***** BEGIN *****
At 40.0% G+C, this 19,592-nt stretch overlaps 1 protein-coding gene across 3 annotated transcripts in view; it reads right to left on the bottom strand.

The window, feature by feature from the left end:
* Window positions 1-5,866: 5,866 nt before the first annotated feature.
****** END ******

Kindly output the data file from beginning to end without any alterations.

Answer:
At 40.0% G+C, this 19,592-nt stretch overlaps 1 protein-coding gene across 3 annotated transcripts in view; it reads right to left on the bottom strand.

The window, feature by feature from the left end:
* Window positions 1-5,866: 5,866 nt before the first annotated feature.